I also suggest you watch the long-term results of the AFA you are proposing to make sure you are true to the original intent of the “new” arrangement. Don’t do what my friend, ILN’s Director of Global Relationship Management, Lindsay Griffiths, reported hearing about at the Legal Marketing Association’s P3 (Pricing, Process Improvement and Project Management) Conference today in Chicago.
Interesting – firm says they’re going to give a 20% discount. Metrics showed because of rates being raised, it only was $7 savings #LMAP3
— Lindsay Griffiths (@LindsayGriffith) June 12, 2014
YOU MIGHT DO MORE HARM THAN GOOD
If you plan on raising your rates during the length of the agreement with your client, make sure you honor the amount of the discount you have promised. If a client discovers what goes on behind the scenes, and realizes their “special” arrangement isn’t so special at all, you may do more harm than good.
Talk about not inspiring client loyalty!
As another friend, Legal Lean Sigma Institute Founder and JD, Catherine MacDonagh, Tweeted today at the P3 conference:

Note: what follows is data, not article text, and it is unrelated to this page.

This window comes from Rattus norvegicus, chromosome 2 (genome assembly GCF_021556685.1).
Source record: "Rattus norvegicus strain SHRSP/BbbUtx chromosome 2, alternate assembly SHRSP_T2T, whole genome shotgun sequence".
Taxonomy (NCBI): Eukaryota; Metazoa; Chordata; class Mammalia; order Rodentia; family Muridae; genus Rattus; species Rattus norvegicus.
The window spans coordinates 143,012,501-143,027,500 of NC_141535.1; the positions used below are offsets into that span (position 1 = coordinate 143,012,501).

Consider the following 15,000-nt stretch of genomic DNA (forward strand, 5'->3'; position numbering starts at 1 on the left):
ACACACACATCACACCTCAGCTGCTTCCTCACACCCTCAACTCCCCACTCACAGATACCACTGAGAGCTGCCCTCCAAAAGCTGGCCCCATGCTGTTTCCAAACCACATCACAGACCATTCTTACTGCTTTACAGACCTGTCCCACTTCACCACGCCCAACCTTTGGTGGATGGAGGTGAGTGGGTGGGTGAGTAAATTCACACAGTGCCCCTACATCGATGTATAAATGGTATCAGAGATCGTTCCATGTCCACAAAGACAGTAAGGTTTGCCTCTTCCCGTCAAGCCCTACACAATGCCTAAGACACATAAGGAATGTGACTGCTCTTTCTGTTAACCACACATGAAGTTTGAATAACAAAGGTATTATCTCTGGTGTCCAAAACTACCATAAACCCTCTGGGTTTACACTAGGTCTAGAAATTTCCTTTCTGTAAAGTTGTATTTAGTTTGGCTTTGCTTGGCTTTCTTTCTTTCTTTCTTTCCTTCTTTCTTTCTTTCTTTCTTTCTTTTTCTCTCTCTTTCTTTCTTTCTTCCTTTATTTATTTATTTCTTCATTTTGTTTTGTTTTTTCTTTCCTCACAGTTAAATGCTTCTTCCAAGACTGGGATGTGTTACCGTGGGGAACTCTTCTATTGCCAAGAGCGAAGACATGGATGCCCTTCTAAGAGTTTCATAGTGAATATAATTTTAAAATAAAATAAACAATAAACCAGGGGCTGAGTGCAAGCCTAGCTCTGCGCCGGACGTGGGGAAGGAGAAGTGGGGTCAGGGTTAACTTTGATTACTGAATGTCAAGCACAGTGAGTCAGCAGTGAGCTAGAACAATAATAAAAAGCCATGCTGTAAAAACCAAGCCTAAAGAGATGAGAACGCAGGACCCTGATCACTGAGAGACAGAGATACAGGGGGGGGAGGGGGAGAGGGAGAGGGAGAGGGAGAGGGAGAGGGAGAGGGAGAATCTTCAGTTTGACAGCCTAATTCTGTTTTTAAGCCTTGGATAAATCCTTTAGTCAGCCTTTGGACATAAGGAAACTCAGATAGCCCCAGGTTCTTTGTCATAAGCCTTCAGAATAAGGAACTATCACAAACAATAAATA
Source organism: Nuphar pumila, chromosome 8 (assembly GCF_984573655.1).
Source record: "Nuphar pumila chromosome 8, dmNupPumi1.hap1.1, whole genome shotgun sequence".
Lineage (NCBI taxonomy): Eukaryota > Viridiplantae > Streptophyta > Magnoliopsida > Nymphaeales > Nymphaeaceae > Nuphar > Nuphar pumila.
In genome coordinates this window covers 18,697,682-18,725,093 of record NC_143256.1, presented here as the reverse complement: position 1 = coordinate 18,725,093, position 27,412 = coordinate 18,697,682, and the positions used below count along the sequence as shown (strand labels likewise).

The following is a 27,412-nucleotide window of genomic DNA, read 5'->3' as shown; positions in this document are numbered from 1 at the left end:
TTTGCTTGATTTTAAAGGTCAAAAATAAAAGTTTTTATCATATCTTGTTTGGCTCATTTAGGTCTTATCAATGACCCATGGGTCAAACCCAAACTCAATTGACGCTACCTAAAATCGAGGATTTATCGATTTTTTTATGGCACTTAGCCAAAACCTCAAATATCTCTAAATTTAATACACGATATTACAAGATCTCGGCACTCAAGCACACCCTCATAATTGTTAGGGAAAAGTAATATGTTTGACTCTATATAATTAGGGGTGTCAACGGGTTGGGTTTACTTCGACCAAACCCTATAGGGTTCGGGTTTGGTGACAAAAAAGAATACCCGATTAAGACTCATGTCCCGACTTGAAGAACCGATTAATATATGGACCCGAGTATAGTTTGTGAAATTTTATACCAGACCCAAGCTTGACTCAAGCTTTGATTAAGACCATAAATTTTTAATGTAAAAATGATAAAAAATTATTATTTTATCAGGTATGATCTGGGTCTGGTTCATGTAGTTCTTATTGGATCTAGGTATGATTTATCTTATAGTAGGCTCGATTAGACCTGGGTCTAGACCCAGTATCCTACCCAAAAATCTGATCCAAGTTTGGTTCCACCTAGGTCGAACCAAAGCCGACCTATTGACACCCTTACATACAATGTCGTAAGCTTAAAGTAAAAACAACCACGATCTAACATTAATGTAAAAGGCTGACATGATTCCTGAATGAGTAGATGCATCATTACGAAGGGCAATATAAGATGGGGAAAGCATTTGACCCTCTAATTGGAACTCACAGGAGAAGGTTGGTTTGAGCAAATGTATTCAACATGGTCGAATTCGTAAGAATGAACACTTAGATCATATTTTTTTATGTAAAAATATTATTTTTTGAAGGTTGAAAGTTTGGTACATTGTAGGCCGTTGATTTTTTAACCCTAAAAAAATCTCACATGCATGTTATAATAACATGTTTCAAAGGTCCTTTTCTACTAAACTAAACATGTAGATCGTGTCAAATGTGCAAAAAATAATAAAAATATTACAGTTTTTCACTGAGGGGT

@tcorcoran: we are going to get it wrong before we get it right. It takes time to learn. #lmaP3
— Catherine MacDonagh (@CathMacDonagh) June 12, 2014
IT’S TIME TO GET SERIOUS
It’s time to get serious. Your clients are aware firms are willing to get creative about billing, so don’t be left out. Yes, like Tim Corcoran, or @tcorcoran, was quoted as saying above, you might get it wrong before you get it right.
The most important thing you can do to get it right is to involve your clients in the discussion. Be a bit vulnerable. Ask them about their budgets. Ask them what makes this work for them. Understand what went into handling these matters before. Start learning now before it’s too late.